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South Carolina Supreme Court: Autopsy reports are not public 

The South Carolina Supreme Court has ruled that autopsy reports are not public records, dealing another blow to traditional practices under the state's Freedom of Information law.

The justices ruled 4-1 that autopsies are medical records and fall under privacy provisions of the open records law. The ruling came just four weeks after the justices ruled that public meetings don't have to have a list of topics to be discussed, and if they do have an agenda, it can be changed in the middle of the meeting.

The justices ruled in a lawsuit against the Sumter County Coroner Harvin Bullock by The Sumter Item. The newspaper sued because the coroner refused to release the autopsy report of 25-year-old Aaron Jacobs, who was shot by police in 2010.

Police initially said Jacobs fired on officers, but the autopsy report, obtained from a different source by the newspaper, said there was no gunshot residue on Jacobs' hands and he was shot in the back.

Tribune sets Aug. 4 date for publishing spinoff

The Tribune Co. has set Aug. 4 as the date for the expected spinoff of its newspaper publishing business.

It first announced plans to separate its television and print businesses a year ago. The company has said the move will let one company take advantage of growth in broadcasting and allow the other to focus on newspapers, an industry where revenue has been declining for years. News Corp. and Time Warner Inc. have also recently split into separate publishing and entertainment companies.

The new company will be called Tribune Publishing Co. and include newspapers such as the Los Angeles Times and Chicago Tribune. Its shares are set to start regular trading on the New York Stock Exchange under the symbol "TPUB" on August 5.


CNN sues Blaine County for Bergdahl records

Cable News Network has sued Blaine County in Idaho seeking information from a 1999 police investigation involving the family of Bowe Bergdahl, the Wood River Valley soldier who spent five years in captivity of the Taliban, according to the Idaho Mountain Express newspaper. CNN says the report from the Blaine County Sheriff’s Office is subject to disclosure under Idaho public records laws. Sheriff Gene Ramsey has twice denied the network's request. “I have declined to release the report because I feel it should be exempt from disclosure, because it would be an unwarranted invasion of personal privacy,” Ramsey told the Idaho Mountain Express. The sheriff said the report comes from “an investigation in 1999 in which no charges were filed.”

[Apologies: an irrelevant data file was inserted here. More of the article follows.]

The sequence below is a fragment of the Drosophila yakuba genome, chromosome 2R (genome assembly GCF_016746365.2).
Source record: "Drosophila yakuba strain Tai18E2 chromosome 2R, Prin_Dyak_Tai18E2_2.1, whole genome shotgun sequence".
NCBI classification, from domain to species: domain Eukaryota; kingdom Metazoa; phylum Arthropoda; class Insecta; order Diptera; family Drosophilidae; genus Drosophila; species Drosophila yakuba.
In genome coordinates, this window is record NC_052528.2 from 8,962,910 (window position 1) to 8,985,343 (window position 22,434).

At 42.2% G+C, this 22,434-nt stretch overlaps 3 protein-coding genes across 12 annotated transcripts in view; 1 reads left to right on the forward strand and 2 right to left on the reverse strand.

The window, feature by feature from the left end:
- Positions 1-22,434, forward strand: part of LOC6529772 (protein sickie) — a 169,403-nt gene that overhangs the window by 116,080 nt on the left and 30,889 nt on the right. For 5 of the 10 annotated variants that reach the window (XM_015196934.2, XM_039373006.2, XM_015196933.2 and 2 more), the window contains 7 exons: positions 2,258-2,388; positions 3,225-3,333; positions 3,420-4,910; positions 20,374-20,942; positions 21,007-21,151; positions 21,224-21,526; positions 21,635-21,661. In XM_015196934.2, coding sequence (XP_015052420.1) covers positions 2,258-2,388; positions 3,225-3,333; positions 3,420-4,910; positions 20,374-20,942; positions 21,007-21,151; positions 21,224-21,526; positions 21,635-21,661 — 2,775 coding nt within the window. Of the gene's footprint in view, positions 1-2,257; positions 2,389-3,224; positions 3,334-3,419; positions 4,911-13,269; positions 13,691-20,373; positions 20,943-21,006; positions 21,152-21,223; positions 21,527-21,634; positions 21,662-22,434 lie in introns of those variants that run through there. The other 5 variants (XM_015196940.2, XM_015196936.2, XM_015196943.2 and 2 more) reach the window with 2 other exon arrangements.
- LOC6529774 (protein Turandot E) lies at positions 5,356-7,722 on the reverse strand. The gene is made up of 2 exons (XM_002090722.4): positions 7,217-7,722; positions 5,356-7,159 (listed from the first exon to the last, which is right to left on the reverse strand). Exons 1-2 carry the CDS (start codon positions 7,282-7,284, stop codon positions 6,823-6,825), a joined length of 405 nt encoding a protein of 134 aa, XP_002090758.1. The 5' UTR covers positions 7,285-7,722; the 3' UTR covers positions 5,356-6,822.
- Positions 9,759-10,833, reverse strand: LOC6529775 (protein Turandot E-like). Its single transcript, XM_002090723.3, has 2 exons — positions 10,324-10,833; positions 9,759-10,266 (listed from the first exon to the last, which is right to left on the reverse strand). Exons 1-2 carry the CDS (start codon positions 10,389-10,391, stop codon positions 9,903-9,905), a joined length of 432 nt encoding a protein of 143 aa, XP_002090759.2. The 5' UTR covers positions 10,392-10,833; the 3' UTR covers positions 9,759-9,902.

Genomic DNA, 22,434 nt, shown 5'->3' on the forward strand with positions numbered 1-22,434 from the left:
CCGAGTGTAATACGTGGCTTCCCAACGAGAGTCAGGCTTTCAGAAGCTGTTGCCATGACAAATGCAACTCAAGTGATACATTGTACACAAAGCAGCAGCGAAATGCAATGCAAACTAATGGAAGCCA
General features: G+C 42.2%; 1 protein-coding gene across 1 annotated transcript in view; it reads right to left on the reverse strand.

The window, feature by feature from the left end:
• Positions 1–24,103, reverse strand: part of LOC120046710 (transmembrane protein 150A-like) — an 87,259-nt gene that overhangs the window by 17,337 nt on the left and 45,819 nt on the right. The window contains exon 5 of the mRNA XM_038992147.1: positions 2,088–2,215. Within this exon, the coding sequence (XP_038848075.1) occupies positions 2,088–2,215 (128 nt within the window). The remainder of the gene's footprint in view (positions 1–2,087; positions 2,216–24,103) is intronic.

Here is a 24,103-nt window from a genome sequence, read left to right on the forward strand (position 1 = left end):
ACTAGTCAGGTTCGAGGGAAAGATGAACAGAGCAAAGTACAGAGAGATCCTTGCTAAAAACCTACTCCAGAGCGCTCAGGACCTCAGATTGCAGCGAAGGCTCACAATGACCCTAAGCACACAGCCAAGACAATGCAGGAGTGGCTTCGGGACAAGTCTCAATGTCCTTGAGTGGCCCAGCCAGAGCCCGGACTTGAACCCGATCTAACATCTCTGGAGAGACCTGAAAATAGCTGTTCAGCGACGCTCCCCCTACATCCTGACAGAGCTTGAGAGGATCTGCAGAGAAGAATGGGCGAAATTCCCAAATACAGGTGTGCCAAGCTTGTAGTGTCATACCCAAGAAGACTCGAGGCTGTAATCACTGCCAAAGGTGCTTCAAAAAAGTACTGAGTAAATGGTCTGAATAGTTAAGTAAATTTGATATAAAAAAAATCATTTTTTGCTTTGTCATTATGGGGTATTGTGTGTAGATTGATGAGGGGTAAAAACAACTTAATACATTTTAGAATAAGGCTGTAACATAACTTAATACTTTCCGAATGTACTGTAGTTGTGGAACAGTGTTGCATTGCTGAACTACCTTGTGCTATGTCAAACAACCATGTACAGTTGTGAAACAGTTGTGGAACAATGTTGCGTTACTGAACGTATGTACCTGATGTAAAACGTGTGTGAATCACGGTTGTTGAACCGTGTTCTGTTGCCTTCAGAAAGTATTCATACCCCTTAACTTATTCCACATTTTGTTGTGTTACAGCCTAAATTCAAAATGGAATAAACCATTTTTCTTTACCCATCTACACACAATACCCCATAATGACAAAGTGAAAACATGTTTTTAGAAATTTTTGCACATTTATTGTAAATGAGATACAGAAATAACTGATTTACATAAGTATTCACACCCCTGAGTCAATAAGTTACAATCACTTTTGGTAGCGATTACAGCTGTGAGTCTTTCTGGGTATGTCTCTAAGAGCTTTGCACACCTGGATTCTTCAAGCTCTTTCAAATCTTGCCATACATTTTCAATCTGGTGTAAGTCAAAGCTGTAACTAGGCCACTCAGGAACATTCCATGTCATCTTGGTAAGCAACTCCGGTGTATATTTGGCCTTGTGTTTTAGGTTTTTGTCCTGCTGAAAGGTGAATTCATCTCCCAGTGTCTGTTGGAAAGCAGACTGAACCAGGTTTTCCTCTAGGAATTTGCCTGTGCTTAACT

Hearst Connecticut, Westfair ink content sharing deal

Hearst Connecticut Media Group has begun a content-sharing partnership with Westfair Communications, publisher of the Fairfield County Business Journal, the Westchester County Business Journal and WAG magazine. Westfair is based in White Plains, New York."This is a great opportunity to give our readers more news and more information about our 
local economy," said Executive Editor Barbara T. Roessner, who oversees news content and operations for Hearst Connecticut’s four daily newspapers and five weeklies. "Local business coverage is essential to our communities. It's a top priority for our newspapers and websites." Dee DelBello, publisher of Westfair, heralded the arrangement as a first-of-its-kind for the company.

Adams Publishing Group buys Minnesota newspapers

Adams Publishing Group LLC has purchased the Owatonna (Minnesota) People's Press, Faribault Daily News and other media properties from Huckle Media LLC. The deal includes 10 community newspapers, 17 websites, shopping guides and a commercial printing facility. The new division, APG Media of Southern Minnesota will also include the Northfield News, Waseca County News, St. Peter Herald, Le Sueur News-Herald, Kenyon Leader, Lonsdale Area News-Review, Blooming Prairie Leader and Le Center Leader. The family-owned Adams Publishing Group is based in St. Louis Park. Its founder is Stephen Adams, youngest son of longtime WCCO Radio and TV personality and Minneapolis Star and 
Tribune columnist Cedric Adams. The company in March acquired three divisions of American Consolidated Media in northern Minnesota,